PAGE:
The lone lifeguard stood on Stewart Beach. The air was thick as a dark, green frontal system moved in from the north. In the distance, lifeguard trucks drove up and down the beach using their loudspeakers to let people know lightning was moving into the area. Bolts of lightning struck nearby.

The lifeguard whistled at the few remaining people in the area and yelled for them to get out of the water. Suddenly, time stood still and the air crackled with electricity. He realized he was lying on his back. A filling in his mouth hurt, the hair on the back of his neck stood on end, and he felt as if insects were running across his temples.

With fall quickly approaching, we’ll soon start to see regular frontal systems that bring lightning into the area more frequently. This incident, which happened years ago, is a real reminder that lifeguards and other public safety professionals are not immune to the very dangers they work to protect people from.

It is also not very likely to happen again because as our understanding of the lightning processes has improved, we’ve restructured our protocols to minimize danger to our staff by pulling tower guards immediately while we notify the public from our vehicles, and new technology is being used to reduce risk to both our staff and to the beach-going public.

Lightning most frequently occurs within 10 miles of a thunderstorm, so it is generally recommended that people take shelter when lightning comes within this distance. One way to tell how close lightning is involves counting the seconds between the flash of lightning and the corresponding thunder roar. This is known as the “flash to bang rule.”

Every five seconds is a mile, so if the time between the flash and the bang is less than 50 seconds, you want to clear out. There are also apps, websites and devices that let you know how close lightning is to you. At beach patrol, we pay an annual fee for a program that not only alerts us when lightning moves within a certain distance, but can predict when this may happen.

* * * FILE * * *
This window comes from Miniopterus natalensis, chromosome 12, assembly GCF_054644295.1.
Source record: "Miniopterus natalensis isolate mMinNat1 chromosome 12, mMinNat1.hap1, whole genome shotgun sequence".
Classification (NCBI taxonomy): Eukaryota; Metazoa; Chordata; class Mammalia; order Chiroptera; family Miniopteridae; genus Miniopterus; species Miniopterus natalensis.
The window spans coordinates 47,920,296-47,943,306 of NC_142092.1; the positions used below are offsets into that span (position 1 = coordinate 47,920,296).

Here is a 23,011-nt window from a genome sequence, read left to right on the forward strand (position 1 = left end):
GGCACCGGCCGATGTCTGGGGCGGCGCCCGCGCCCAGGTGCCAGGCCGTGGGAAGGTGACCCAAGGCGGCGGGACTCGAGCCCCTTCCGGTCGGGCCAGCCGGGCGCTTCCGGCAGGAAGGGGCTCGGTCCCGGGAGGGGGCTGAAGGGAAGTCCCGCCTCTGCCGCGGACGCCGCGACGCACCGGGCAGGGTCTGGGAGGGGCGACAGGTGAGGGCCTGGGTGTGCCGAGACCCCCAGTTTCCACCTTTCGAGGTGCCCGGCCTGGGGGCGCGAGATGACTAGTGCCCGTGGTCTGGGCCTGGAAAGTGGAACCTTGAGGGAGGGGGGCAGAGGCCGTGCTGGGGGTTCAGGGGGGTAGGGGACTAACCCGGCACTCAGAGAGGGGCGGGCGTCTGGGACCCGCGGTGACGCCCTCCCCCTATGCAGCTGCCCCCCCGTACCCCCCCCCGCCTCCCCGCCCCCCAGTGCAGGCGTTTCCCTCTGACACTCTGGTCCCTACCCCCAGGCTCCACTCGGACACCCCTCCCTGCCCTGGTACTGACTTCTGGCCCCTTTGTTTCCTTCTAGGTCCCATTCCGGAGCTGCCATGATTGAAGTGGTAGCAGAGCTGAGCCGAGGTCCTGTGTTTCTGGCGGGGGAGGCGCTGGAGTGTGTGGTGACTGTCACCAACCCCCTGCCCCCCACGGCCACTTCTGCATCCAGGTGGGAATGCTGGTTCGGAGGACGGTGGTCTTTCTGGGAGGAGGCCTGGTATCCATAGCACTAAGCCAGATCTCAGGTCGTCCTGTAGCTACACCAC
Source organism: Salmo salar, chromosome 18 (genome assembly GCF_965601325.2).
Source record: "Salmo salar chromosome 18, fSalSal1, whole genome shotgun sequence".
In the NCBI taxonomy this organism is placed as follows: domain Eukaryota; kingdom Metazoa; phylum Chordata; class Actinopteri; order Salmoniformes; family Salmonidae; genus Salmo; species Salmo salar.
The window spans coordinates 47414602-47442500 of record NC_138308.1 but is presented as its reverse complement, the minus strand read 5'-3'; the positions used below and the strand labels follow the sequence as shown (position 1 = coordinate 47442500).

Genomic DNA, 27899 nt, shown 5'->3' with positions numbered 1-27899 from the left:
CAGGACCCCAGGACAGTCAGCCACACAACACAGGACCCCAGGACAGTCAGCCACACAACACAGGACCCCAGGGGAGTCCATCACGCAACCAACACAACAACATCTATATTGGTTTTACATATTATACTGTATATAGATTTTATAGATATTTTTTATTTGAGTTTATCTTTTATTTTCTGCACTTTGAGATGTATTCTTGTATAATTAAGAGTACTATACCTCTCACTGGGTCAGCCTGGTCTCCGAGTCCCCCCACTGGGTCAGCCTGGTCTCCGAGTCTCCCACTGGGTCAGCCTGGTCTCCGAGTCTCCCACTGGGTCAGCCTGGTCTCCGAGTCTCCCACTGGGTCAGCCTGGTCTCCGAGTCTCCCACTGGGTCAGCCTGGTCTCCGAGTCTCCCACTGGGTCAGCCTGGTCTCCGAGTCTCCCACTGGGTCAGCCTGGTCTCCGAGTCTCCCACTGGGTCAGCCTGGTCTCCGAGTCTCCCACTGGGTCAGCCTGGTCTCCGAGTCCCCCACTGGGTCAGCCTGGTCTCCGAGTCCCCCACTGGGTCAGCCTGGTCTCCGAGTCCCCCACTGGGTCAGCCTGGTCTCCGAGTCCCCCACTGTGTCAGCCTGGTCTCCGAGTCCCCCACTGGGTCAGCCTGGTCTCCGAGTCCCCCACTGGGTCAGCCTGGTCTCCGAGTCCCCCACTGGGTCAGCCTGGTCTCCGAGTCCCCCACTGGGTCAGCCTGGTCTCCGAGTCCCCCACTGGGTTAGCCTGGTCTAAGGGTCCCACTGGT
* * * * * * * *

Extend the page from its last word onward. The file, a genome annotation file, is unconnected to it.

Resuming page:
It’s not enough to seek shelter in a building. It has to be fully enclosed, grounded, and have electrical and plumbing systems. Boats aren’t really safe at all, but if you have to ride it out in one, it should be in a cabin without touching electronics or the walls. Cars are pretty safe, but not as good as proper buildings and, again, don’t touch metal frameworks.

If you are caught in a lightning storm on the beach and can’t get to an enclosed building or car, don’t just run to a partially enclosed picnic table or similar structure. Instead, stay away from the tallest objects (lifeguard stands, light poles, flagpoles), metal objects (fences or bleachers), standing pools of water, and open areas.

You can monitor thunderstorms and severe weather forecasts online at www.spc.noaa.gov. For more information about lightning safety, a good site is www.lightningsafety.noaa.gov.

Peter Davis is chief of the Galveston Island Beach Patrol. The views in this column are Davis’ and do not necessarily represent those of the beach patrol, Galveston Park Board of Trustees or any other entity.

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